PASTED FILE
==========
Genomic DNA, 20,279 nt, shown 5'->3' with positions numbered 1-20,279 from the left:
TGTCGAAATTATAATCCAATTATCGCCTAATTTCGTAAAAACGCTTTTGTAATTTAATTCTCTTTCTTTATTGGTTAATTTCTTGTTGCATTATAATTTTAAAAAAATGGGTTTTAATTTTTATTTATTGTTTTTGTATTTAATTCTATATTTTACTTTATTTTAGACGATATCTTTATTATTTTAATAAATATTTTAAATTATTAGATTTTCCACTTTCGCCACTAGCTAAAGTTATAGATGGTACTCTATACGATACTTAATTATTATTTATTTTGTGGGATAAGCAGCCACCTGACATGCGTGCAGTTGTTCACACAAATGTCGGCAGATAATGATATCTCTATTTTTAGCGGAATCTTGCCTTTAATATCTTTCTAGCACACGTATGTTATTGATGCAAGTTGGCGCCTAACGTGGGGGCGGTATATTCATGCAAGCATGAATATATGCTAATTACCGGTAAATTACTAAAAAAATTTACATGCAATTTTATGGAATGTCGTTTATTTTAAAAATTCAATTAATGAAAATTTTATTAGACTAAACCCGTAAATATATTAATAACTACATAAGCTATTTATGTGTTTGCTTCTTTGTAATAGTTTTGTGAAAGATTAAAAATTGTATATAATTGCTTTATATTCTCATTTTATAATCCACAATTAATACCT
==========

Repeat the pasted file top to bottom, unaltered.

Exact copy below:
Genomic DNA, 20,279 nt, shown 5'->3' with positions numbered 1-20,279 from the left:
TGTCGAAATTATAATCCAATTATCGCCTAATTTCGTAAAAACGCTTTTGTAATTTAATTCTCTTTCTTTATTGGTTAATTTCTTGTTGCATTATAATTTTAAAAAAATGGGTTTTAATTTTTATTTATTGTTTTTGTATTTAATTCTATATTTTACTTTATTTTAGACGATATCTTTATTATTTTAATAAATATTTTAAATTATTAGATTTTCCACTTTCGCCACTAGCTAAAGTTATAGATGGTACTCTATACGATACTTAATTATTATTTATTTTGTGGGATAAGCAGCCACCTGACATGCGTGCAGTTGTTCACACAAATGTCGGCAGATAATGATATCTCTATTTTTAGCGGAATCTTGCCTTTAATATCTTTCTAGCACACGTATGTTATTGATGCAAGTTGGCGCCTAACGTGGGGGCGGTATATTCATGCAAGCATGAATATATGCTAATTACCGGTAAATTACTAAAAAAATTTACATGCAATTTTATGGAATGTCGTTTATTTTAAAAATTCAATTAATGAAAATTTTATTAGACTAAACCCGTAAATATATTAATAACTACATAAGCTATTTATGTGTTTGCTTCTTTGTAATAGTTTTGTGAAAGATTAAAAATTGTATATAATTGCTTTATATTCTCATTTTATAATCCACAATTAATACCT